Finding Our Voices: Stories of American Dissent

Finding Our Voices: Stories of American Dissent
Photo: jcolman, Creative Commons, Flickr
One of the things that bothered me in the run-up to the invasion of Iraq in 2003 was the lack of debate over the merits of the invasion.

Finding Our Voices: Stories of American Dissent
Photo: Imagined Reality, Creative Commons, Flickr

My husband was treated to almost-nightly rants about why no one was speaking out against this war, and why no one was asking tough questions.

"Why," I demanded again and again, "isn’t the media doing its watchdog duty?" (Looking back, I realize that I should have been more vocal in my own community.) What I didn’t know was that some people were speaking out. However, in the midst of fears of being labeled "unpatriotic" (and being barred from White House press conferences and maybe not being embedded with the troops) prior to the invasion of Iraq, many of these stories weren’t being covered by the mainstream media.

When I saw "Finding Our Voices: Stories of American Dissent," I understood that there were significant protests about going to war with Iraq. The movie takes an interesting look at the stories of a few of the people who spoke out against the invasion of Iraq, before it began, and who continue to speak out about it five years later. It is a look at dissent in America, and puts the dissent over the Iraq War in context with the history of debate, protest and social change from the earliest moments of our country’s formation. The documentary looked at such anti-war organizations as Code Pink and the efforts of representatives like Jim Moran (one of the minority who voted against giving the President authorization to start a war) to prevent the war.

Certain stories were presented in a way that was a bit melodramatic, and I suspect that there was a little puffing-up of the impact that some of these people actually had. Some of the comments about being surprised about being arrested were a bit much, since many activists (and I suspect — though I can’t prove — that these were some of them) purposely do just what is needed in order to get arrested to bring more publicity. But the overall message was good, and the assertion that some activists that had not been arrested are on FBI watchlists with restricted travel abilities is disturbing.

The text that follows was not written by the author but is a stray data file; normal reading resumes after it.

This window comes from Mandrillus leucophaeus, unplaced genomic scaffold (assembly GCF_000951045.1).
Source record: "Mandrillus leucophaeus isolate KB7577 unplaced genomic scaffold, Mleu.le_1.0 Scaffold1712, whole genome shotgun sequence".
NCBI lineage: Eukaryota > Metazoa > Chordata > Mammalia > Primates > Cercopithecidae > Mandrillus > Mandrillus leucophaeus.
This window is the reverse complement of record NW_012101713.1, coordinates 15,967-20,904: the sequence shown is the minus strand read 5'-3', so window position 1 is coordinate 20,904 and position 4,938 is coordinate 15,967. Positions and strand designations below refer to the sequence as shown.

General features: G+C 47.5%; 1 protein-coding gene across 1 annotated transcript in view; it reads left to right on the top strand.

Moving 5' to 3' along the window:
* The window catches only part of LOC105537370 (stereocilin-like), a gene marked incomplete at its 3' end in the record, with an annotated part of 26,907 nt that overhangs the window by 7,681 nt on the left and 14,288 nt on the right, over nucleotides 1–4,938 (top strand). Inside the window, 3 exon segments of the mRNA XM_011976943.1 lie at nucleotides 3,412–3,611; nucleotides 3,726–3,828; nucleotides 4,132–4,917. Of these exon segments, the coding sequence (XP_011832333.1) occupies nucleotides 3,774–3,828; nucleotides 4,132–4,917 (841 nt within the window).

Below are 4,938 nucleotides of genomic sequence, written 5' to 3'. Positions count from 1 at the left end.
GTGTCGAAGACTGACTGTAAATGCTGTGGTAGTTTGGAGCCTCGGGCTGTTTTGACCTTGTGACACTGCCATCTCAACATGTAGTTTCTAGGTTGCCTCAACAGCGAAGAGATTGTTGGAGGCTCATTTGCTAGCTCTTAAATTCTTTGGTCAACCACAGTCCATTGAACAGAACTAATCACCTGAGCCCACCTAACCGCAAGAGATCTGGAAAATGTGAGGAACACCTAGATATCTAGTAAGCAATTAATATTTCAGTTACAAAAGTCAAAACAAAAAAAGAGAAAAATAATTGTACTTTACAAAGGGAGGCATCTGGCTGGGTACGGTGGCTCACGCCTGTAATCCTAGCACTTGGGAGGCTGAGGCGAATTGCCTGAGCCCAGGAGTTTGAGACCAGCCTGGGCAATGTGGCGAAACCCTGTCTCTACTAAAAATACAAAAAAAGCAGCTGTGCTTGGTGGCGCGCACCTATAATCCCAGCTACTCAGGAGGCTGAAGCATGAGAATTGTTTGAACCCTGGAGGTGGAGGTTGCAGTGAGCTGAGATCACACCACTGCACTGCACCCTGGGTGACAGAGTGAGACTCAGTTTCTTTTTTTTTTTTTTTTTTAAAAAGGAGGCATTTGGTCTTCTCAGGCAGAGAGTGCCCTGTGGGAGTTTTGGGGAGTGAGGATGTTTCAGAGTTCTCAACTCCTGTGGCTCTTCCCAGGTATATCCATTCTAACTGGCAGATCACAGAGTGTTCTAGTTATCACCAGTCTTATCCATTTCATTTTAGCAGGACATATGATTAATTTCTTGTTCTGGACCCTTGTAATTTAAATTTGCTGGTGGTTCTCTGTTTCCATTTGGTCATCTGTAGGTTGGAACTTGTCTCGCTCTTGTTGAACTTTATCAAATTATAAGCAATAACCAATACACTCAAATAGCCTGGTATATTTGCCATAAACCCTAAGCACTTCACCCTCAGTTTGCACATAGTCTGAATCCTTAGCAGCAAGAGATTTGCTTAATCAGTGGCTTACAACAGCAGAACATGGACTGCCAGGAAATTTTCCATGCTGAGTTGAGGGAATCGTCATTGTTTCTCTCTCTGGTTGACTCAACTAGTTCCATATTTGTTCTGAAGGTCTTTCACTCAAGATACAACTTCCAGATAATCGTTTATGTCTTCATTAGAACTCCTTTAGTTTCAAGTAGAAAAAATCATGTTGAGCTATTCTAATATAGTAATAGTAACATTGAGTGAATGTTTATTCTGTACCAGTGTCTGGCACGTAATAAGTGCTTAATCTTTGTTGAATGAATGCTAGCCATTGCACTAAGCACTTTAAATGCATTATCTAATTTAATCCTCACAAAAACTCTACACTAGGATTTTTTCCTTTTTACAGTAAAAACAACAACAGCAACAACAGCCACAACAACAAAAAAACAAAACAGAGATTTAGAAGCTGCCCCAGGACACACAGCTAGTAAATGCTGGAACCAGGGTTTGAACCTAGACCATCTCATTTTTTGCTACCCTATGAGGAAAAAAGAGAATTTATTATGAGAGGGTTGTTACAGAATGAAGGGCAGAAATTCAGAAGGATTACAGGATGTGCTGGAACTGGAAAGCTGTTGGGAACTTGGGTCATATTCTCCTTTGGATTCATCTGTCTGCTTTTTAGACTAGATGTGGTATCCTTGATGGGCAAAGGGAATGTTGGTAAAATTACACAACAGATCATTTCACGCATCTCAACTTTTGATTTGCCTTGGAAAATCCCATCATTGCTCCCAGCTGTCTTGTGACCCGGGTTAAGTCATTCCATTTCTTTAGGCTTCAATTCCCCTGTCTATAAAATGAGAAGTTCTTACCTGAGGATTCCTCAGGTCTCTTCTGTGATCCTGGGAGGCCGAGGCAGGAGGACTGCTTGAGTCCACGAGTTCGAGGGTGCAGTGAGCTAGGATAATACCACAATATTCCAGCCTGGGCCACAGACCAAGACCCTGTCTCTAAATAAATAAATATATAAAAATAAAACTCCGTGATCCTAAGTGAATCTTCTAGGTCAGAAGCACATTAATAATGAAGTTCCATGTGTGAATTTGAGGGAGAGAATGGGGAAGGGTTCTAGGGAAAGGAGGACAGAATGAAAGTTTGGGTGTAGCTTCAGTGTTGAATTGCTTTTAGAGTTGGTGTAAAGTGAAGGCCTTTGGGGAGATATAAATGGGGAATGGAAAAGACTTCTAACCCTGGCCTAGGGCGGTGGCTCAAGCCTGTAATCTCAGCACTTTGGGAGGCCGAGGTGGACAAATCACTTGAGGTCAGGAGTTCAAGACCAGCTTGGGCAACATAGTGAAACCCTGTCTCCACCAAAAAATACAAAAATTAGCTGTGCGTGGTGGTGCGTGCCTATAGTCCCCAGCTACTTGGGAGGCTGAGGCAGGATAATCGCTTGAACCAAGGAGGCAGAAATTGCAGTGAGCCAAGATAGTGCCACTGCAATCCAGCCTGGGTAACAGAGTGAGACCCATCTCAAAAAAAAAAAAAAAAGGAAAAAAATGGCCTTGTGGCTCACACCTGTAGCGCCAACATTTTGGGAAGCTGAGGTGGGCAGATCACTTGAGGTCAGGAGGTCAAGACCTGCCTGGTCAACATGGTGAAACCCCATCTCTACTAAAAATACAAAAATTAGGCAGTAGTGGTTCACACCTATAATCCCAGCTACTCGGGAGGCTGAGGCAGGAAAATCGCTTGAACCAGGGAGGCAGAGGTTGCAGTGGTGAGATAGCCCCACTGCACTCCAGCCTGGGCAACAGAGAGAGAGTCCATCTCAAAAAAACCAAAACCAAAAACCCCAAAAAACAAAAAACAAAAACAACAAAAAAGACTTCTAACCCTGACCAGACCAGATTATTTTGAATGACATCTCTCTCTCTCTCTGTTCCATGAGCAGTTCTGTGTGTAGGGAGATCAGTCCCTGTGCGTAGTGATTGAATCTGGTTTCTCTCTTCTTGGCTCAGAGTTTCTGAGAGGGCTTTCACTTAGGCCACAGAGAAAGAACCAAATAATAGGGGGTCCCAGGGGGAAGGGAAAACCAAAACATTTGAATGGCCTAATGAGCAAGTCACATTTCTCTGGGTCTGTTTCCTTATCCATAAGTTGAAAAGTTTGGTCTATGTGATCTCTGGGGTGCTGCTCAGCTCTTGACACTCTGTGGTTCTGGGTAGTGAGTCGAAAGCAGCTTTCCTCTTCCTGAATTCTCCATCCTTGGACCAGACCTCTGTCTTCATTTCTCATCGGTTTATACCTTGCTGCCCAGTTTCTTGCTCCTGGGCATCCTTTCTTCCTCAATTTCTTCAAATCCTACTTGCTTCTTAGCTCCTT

I enjoyed the story of John Brady Kiesling, one of the diplomats (he was in Greece) that resigned in protest over the planned invasion of Iraq. He put the decision to go to war with Iraq in the context of American values. He asked the question: Is this us? Is this really the America we want to be? The stories that I found most intriguing also framed the discussion surrounding the Iraq War as one of values. They were stories of two soldiers who began speaking out against the Iraq War after actually serving there. My husband’s cousin is getting ready for his third tour of duty in Iraq, so seeing what soldiers had to say about the war really interested me.

Camilo Mejia spoke about some of the interrogation tactics used on the Iraqi prisoners, saying he couldn’t believe that, as an American, this was something considered acceptable. He also shared his fears, saying he was scared to say something, lamenting that he would be seen as a traitor for speaking out to defend others’ rights.

John Bruhns also offered interesting insights from a soldier’s point of view. He said he became skeptical of the morality of the war in Iraq. He pointed out that pretty soon after toppling Saddam Hussein, US soldiers were raiding homes two or three times a week, kicking in doors and looking for anti-American propaganda and weapons. After this happens two or three times a night in multiple communities, Bruhns said, the people don’t feel liberated. They feel occupied. "If this happened in our country…" He sympathized with Iraqis who confusedly fought intruders, expressing the simple truth that if someone came to America and started doing the same thing, he’d fight to the death to defend his home.

"Damn straight," I said to my husband.

In the end, though, points about values were what really interested me, the movie is really about the value of dissent. All major social change in our country — from efforts of the Founders to throw off the reign of a tyrant to the suffragettes to the Civil Rights Movement — has come from dissent. The Reverend Graylan Hagler summed up the position of dissent quite nicely in the movie when he pointed out how easy it is to slip from a democracy to a fascist state when people don’t question the government.